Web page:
THERE ARE AROUND 60 million Catholics in the United States, making it the single largest religious denomination in the country. The revelations concerning sexual crimes by priests—and the response by the church's hierarchy coming out of Boston, New York, and now Seattle—have resulted in serious soul searching by the practicing Catholics who Seattle Weekly spoke to this week. Here is some of what they had to say.
Joe Martin, 51, is a social worker, musician, and activist and a member of Saint Therese's Parish.
Like each of the Catholics interviewed, Martin, while deeply troubled by the sex abuse scandal, did not feel his faith in God threatened. "I'm a churchgoing Catholic. Some of my best friends are priests, but a part of my faith is very personal. It doesn't depend on the priest. I have my own personal relationship with God."
Martin's feeling toward the priesthood has not changed either. "I'm willing to give most priests the benefit of the doubt." He feels that the evil committed by individual priests, while terrible in and of itself, was not in the end surprising. "The president of the United States is doing horrible things. People all over Seattle are doing horrible things." In the midst of our interview, Martin turned his attention to a Sikh cab driver who was still recovering from an unprovoked beating he received in the wake of Sept. 11.
Martin focused his energy on the failure of the church hierarchy to respond properly to the accusations against priests. "It upsets me that the institution I am a part of, that has many wonderful people affiliated with it, hasn't dealt with this better. I would like the institution to develop a conversation that incorporates the concerns of people beyond the cardinals. Informed Catholics who represent another point of view need to be brought into the conversation. My concern is that Catholicism as a church and a community will open itself to potential for spiritual revolution; that this [crisis] will be a step toward that—a reflection of the more fundamental positive change. "
Martin, however, is not expecting immediate radical change. "The church is a big institution that moves very slowly."
Vanessa Veselka, 33, is a union organizer and musician who worships at Saint James Cathedral.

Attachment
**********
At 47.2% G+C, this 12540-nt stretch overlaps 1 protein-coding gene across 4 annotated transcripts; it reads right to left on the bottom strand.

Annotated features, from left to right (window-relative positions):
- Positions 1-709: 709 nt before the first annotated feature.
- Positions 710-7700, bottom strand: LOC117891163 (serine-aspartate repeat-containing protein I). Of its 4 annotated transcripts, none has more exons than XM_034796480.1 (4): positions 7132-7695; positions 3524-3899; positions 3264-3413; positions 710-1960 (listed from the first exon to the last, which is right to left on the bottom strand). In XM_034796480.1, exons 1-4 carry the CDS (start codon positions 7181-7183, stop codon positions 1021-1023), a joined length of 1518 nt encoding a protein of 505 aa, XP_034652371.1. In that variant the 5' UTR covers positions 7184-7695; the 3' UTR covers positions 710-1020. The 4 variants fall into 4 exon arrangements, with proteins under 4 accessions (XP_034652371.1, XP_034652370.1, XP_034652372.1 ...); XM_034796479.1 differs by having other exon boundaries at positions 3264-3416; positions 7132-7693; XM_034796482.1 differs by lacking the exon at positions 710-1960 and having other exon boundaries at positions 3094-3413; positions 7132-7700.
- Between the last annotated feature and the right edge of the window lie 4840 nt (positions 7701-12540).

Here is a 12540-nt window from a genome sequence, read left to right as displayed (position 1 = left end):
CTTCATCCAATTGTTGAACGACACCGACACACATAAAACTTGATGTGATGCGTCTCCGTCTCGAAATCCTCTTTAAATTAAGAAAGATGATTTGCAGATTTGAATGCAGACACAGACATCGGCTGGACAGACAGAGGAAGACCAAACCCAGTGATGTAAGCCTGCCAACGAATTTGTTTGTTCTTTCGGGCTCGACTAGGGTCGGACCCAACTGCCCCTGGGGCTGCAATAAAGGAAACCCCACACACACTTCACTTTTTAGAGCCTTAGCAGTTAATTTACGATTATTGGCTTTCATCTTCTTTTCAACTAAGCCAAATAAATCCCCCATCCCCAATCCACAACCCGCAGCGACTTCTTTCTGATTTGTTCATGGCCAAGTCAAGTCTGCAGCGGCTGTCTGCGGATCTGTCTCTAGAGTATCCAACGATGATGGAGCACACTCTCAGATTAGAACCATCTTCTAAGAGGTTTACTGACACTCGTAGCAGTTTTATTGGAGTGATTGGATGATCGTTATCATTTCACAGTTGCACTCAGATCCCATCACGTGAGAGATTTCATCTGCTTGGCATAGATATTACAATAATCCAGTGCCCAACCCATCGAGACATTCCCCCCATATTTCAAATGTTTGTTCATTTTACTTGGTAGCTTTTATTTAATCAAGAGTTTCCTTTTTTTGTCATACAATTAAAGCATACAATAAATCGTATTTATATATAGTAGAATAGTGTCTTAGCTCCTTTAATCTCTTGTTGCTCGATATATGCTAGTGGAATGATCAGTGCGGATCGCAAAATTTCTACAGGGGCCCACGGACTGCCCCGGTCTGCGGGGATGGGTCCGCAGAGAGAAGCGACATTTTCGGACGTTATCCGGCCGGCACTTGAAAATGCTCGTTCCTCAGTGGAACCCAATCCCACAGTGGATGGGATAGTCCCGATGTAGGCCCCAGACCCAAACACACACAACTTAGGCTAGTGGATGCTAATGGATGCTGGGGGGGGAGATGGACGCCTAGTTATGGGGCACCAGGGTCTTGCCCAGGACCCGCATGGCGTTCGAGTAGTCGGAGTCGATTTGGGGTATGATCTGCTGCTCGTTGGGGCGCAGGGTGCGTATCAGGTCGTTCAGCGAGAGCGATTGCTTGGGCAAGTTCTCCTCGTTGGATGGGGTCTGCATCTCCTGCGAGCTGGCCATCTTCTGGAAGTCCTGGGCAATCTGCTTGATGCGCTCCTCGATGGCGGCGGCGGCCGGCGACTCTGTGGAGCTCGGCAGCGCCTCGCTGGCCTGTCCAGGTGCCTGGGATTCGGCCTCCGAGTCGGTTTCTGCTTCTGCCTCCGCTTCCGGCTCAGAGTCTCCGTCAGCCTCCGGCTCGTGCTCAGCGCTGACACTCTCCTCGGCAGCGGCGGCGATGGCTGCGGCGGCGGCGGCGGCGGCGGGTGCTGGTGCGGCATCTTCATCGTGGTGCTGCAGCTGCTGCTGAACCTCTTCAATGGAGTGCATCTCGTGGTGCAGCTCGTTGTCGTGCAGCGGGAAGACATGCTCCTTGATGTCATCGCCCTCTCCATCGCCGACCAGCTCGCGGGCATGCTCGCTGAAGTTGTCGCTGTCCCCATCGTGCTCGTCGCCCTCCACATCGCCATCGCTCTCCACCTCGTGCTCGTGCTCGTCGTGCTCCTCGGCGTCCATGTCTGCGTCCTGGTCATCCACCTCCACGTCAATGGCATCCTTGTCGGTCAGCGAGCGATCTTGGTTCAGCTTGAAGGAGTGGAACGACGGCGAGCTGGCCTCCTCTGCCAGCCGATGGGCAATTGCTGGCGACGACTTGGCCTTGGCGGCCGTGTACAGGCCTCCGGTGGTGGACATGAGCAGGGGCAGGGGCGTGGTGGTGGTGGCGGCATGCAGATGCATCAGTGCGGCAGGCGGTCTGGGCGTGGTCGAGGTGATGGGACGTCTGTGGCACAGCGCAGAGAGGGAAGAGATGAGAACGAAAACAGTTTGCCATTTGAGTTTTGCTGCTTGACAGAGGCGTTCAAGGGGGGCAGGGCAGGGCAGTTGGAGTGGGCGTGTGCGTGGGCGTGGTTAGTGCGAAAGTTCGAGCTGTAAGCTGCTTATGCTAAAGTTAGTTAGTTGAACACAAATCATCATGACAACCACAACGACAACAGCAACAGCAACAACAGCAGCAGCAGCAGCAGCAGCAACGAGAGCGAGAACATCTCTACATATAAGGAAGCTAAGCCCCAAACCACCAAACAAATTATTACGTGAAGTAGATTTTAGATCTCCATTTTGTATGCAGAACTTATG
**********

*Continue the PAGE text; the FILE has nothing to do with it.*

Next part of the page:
"It does not shake my faith," she asserts. " I never believed that priests were special." Veselka says, "Sex abuse is an epidemic in our country. Sex abuse by parents, teachers, and relatives [of the victims] is huge. Sex abuse runs in families. I almost don't know anybody who wasn't abused at some level. What gets people going about the priesthood is the hypocrisy."
She feels a responsibility as a Catholic to help forge a solution. "It's not enough to just say, 'We live in an imperfect world,' and lift your eyes skyward. You are an active citizen. It is incumbent upon members of the Catholic Church to hold the priesthood accountable.
"Where I go [to Mass] they have been talking about it really openly. Father Michael Ryan has been asking: How do we hold people accountable? As they dig deeper, they'll find more [abuse]. If they knocked on doors in any neighborhood, they'd find more.
"If the abuse occurred in my parish, I would try to put a lot of pressure on the bishop before I left the parish."
Walter Bale, 22, attends the University of Washington and the Newman Center Campus Catholic Church.
"As a student and a Catholic, it saddens me. What gives me hope is that the church will learn from our errors. The church needs to learn from the human errors that even the clergy makes. The church has a great opportunity to grow. We have a huge past of errors. We need to say straight up that we'd like to correct our mistakes. We can rebuild trust in the institution. One of the hardest things is to admit when we've done things wrong. What we are drawn together for [as a community of worship] is to recognize that.
"The idea is to work together and challenge one another to live life in God's image. Our goal is to follow Christ. As a member of the church, I hold others accountable, as I would have myself held accountable.
"It's been something as a community that is hard to handle. Here on campus, as students, we believe that as members of the church and as the future of the church, we strive to learn from it. I am very thankful this is being so publicized."
At the same time, Bale doesn't want the scandals to create the wrong impression of the church. "Our priests [at the Newman Center] do great work. It's a very small percentage [of priests nationwide who are involved in sexual misconduct]. I would hate for it to send out a perception that's how everything is in the church."
Dan Moriarty, 31, is a lay social justice minister who receives the sacraments at Saint Ignatius Chapel at Seattle University.
"The sacrament is still valid regardless of the moral status of the priest. God is the one granting us grace, not the priest. People recognize the difference between their relationship to God and their relationship to the church. It's a common misunderstanding that Catholics don't have a direct relationship to God. All the Catholics I know, their faith is indirectly affected [by the scandals], not directly affected."
"The people I've spoken with have been more concerned about the outward image of the church. They are angry at the leaders who have made bad decisions, but their bigger concern is they don't feel this should be a black mark on the Catholic Church as a whole. Very few [priests] are pedophiles; pedophilia is not caused by celibacy."
The scandal "points to a myriad of issues around sexuality, celibacy, and power in the church. It's not just for the church hierarchy but for the world to deal with. Ultimately, this is a justice issue."